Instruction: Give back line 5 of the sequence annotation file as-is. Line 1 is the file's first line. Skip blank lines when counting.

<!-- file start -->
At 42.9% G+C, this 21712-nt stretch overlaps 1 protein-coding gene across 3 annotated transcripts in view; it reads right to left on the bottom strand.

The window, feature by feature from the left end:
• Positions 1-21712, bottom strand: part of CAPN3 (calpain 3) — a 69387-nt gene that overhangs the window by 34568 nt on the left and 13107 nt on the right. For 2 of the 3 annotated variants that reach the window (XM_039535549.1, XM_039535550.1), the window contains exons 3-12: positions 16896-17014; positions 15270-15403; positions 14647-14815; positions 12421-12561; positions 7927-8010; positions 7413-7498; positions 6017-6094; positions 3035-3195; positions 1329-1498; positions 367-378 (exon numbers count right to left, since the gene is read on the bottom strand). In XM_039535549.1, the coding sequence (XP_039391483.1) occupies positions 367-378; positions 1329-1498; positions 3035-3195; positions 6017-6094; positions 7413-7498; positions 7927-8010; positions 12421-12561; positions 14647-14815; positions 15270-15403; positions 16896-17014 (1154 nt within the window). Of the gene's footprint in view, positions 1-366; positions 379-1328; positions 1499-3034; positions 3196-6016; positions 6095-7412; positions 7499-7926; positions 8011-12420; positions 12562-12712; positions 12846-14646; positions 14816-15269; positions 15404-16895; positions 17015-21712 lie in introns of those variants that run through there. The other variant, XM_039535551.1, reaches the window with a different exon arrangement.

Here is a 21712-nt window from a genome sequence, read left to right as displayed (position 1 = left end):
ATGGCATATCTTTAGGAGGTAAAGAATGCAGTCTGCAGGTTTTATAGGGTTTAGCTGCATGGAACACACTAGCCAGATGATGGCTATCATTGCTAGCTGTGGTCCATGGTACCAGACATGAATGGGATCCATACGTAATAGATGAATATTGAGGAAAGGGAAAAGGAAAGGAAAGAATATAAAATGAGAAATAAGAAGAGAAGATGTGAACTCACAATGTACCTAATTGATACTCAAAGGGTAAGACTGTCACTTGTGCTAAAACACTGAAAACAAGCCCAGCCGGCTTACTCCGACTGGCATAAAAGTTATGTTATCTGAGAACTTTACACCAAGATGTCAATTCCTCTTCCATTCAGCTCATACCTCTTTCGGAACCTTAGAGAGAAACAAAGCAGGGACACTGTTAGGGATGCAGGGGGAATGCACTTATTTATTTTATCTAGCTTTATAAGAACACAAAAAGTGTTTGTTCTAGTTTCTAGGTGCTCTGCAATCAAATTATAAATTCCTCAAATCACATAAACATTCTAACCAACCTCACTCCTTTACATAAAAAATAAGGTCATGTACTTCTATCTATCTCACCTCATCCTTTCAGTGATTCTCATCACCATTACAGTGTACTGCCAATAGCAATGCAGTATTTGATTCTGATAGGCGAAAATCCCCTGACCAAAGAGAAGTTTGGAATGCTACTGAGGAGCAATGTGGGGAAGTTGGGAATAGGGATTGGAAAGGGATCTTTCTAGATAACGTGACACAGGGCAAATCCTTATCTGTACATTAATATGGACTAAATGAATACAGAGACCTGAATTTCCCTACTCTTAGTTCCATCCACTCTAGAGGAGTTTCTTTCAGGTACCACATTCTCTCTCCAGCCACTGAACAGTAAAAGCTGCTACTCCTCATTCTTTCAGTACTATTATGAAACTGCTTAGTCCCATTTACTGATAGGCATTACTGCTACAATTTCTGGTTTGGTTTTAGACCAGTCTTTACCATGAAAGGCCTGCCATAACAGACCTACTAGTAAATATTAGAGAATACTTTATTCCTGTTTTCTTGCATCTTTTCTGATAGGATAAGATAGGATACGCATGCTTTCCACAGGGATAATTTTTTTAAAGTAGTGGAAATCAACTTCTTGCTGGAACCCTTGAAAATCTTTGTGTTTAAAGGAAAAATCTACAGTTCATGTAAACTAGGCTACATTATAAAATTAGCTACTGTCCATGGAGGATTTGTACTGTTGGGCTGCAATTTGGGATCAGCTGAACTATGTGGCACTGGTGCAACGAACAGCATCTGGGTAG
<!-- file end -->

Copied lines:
ATGGCATATCTTTAGGAGGTAAAGAATGCAGTCTGCAGGTTTTATAGGGTTTAGCTGCATGGAACACACTAGCCAGATGATGGCTATCATTGCTAGCTGTGGTCCATGGTACCAGACATGAATGGGATCCATACGTAATAGATGAATATTGAGGAAAGGGAAAAGGAAAGGAAAGAATATAAAATGAGAAATAAGAAGAGAAGATGTGAACTCACAATGTACCTAATTGATACTCAAAGGGTAAGACTGTCACTTGTGCTAAAACACTGAAAACAAGCCCAGCCGGCTTACTCCGACTGGCATAAAAGTTATGTTATCTGAGAACTTTACACCAAGATGTCAATTCCTCTTCCATTCAGCTCATACCTCTTTCGGAACCTTAGAGAGAAACAAAGCAGGGACACTGTTAGGGATGCAGGGGGAATGCACTTATTTATTTTATCTAGCTTTATAAGAACACAAAAAGTGTTTGTTCTAGTTTCTAGGTGCTCTGCAATCAAATTATAAATTCCTCAAATCACATAAACATTCTAACCAACCTCACTCCTTTACATAAAAAATAAGGTCATGTACTTCTATCTATCTCACCTCATCCTTTCAGTGATTCTCATCACCATTACAGTGTACTGCCAATAGCAATGCAGTATTTGATTCTGATAGGCGAAAATCCCCTGACCAAAGAGAAGTTTGGAATGCTACTGAGGAGCAATGTGGGGAAGTTGGGAATAGGGATTGGAAAGGGATCTTTCTAGATAACGTGACACAGGGCAAATCCTTATCTGTACATTAATATGGACTAAATGAATACAGAGACCTGAATTTCCCTACTCTTAGTTCCATCCACTCTAGAGGAGTTTCTTTCAGGTACCACATTCTCTCTCCAGCCACTGAACAGTAAAAGCTGCTACTCCTCATTCTTTCAGTACTATTATGAAACTGCTTAGTCCCATTTACTGATAGGCATTACTGCTACAATTTCTGGTTTGGTTTTAGACCAGTCTTTACCATGAAAGGCCTGCCATAACAGACCTACTAGTAAATATTAGAGAATACTTTATTCCTGTTTTCTTGCATCTTTTCTGATAGGATAAGATAGGATACGCATGCTTTCCACAGGGATAATTTTTTTAAAGTAGTGGAAATCAACTTCTTGCTGGAACCCTTGAAAATCTTTGTGTTTAAAGGAAAAATCTACAGTTCATGTAAACTAGGCTACATTATAAAATTAGCTACTGTCCATGGAGGATTTGTACTGTTGGGCTGCAATTTGGGATCAGCTGAACTATGTGGCACTGGTGCAACGAACAGCATCTGGGTAG